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What is COLRv1?
Ralf Herrmann posted a news entry in Typography Weekly #124And that’s different from other color fonts
COLRv1 and CSS font-palette: Web Typography Gets Colorful
Ralf Herrmann posted a news entry in Typography Weekly #120Multi-colored fonts, sometimes called chromatic type, are still relatively rare on the web. This article explains what you can do today and possibly in the future.
FDI Farbmeister: Letterpress meets digital typography
Ralf Herrmann posted a journal article in JournalIn 2020, I created a Kickstarter campaign to revive the blackletter font Wiking. In 2021 I planned an even more elaborate campaign regarding the blackletter font Deutschmeister. Thanks to the support from people around the world, this project got funded too and the digital fonts FDI Altmeister and FDI Neumeister are now also available for free under the Open Font License. This time, I didn’t digitize the fonts from printed samples, but from the original letterpress letters themselves. After decades of use in different print shops, the appearance of those letters has its own charm. But of course that wouldn’t be visible in a digital vector font. And that gave me an idea: What if wouldn’t just digitize the outlines, but the appearance of the physical letters as well? The support for bitmap and vector color fonts has increased in recent years and became even part of the OpenType standard with SVG. Well, one year after having the idea, the fonts have now been released and I am really happy with the result, even though there were quite a few challenges along the way. The general idea was to create a rectangular bitmap image for each letter using a bird’s eye perspective. That would allow typesetting with the appearance of a real letterpress layout where each letter touches the surrounding letters. But creating these images wasn’t as easy as I originally thought. Parts of the face of the letters extend to the side of the letterpress body. So, from a camera perspective, those parts would extend well over the letterpress body (see image below). My first attempts with scanners also wasn’t successful, since they will usually distort anything that isn’t directly touching the glass surface. But in the end, I found a suitable scanner using the CCD technology, which would not distort parts of the image. Each letter of the two original letterpress fonts was scanned separately, so I got clear edges for all letters. But the edges were far from being straight and the issue of overlapping letter-parts was also present with scanned images. I solved all this by manually retouching all letters in Photoshop. I slightly increased the size of each letter and with that, the edges got straight and the overlapping parts were now inside the rectangular bitmap image. The result was a “pixel perfect” design. The digital letters of FDI Alte Farbmeister connect as they would in a letterpress layout The PNG glyphs are included in two sizes in the font. A version 256 pixels high for low-resolution previews and a version with a height of 1000 pixels for the full resolution. As a result, even in a size of more than 3 inches, the fonts will appear sharp in print. The type size works just like it does with letterpress fonts, because the bitmap images use the full type size. So, if you set the line-height equal to the type size, all lines will connect perfectly. You can even combine different type sizes as you would in a letterpress layout. For example: a drop cap in 36 points can sit next to three lines of text in 12 points. Creating the wood type version was also challenging, because I ran into a problem I hadn’t anticipated. Because some letters had been used more than others, there was a significant color contrast between the individual letters of the font, while there was almost no contrast between the face of the letters and the shoulder area. As a result, putting these letters together without ink would just create a series of rectangles with different colors. But the letters weren’t legible. After considering and testing various options, I decided to create “digital ink” in Photoshop in two versions. One version of FDI Neue Farbmeister uses white ink, which creates a sufficient contrast and can be used as is. A second version uses blue ink. I chose blue because there aren’t any blue hues on the wood type letters itself. So, in a photo-editing app like Photoshop it is very easy to target the blue hues and change them to any color you like. Using the software tools for kerning and tracking isn’t recommended with these fonts. With increased letter-spacing the background would appear and with decreased letter-spacing, the bitmap images would overlap in a way that wouldn’t look natural. But users of these fonts can still apply spacing changes as a letterpress compositor would do it. For this purpose, the fonts contain a thin space (U+2009) and a hair space (U+200A). The fonts use two color font technologies within the same font files: Apple’s SBIX format, which works in many apps on Apple’s operating systems and SVG, which is supported across multiple platforms and already works in many design applications. For more details check out https://www.colorfonts.wtf/ More details about FDI Farbmeister can be found on the foundry website, where there is also a link to a demo font to test the support in the apps you are using. ☞ https://fdi-type.de/fonts/farbmeister/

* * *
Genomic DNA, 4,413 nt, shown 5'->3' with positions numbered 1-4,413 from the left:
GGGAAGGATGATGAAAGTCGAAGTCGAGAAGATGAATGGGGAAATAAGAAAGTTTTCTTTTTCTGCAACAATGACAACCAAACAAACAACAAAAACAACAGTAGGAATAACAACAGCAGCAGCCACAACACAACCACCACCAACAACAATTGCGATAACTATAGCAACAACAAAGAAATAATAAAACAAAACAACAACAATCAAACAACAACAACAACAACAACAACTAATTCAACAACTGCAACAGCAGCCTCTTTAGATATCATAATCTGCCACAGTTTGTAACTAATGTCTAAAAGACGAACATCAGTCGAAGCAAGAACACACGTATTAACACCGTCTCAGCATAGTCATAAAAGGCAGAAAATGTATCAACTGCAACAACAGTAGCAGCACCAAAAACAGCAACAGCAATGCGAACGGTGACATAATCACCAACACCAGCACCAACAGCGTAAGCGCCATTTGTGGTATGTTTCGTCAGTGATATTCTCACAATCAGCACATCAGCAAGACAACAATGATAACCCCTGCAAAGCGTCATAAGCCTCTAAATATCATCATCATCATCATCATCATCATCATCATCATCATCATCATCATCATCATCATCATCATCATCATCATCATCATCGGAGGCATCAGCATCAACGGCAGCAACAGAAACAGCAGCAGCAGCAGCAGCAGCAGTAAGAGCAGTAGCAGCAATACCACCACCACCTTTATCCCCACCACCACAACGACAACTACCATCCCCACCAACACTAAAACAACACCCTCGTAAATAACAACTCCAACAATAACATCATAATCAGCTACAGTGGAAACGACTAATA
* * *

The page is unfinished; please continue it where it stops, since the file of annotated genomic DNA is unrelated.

Chrome 98 adds extended color font support with gradients and blending for COLR table fonts
Ralf Herrmann posted a news entry in Typography Weekly #116
Novo Typo Color Book
Member Nov… posted a directory entry in Typography Books‘Why do type designers traditionally think in black and white?’ Are typographers and type designers really black-and-white thinkers? Are they really so conservative as to think that text in books, periodicals, newspapers and other print, including the text on your laptop, tablet or mobile phone, should always be black? There’s plenty of color in the print media, at least in illustrations, and occasionally we come across a color headline. Traditionally, texts in manuscripts were written in black, or nearly black, ink. Gutenberg’s invention did not make it easy, technically, to print a second color. So from 1450 up to now, text has mostly been presented to us in a single color: black. But this is going to change. (Preface by Gerard Unger in Novo Typo Color Book, text and design by Mark van Wageningen) The Novo Typo Color Book is published by De Buitenkant, Amsterdam, The Netherlands. Hardcover, size 16,5 x 24 cm, 96 pages printed in 3 pms colors offset and letterpress.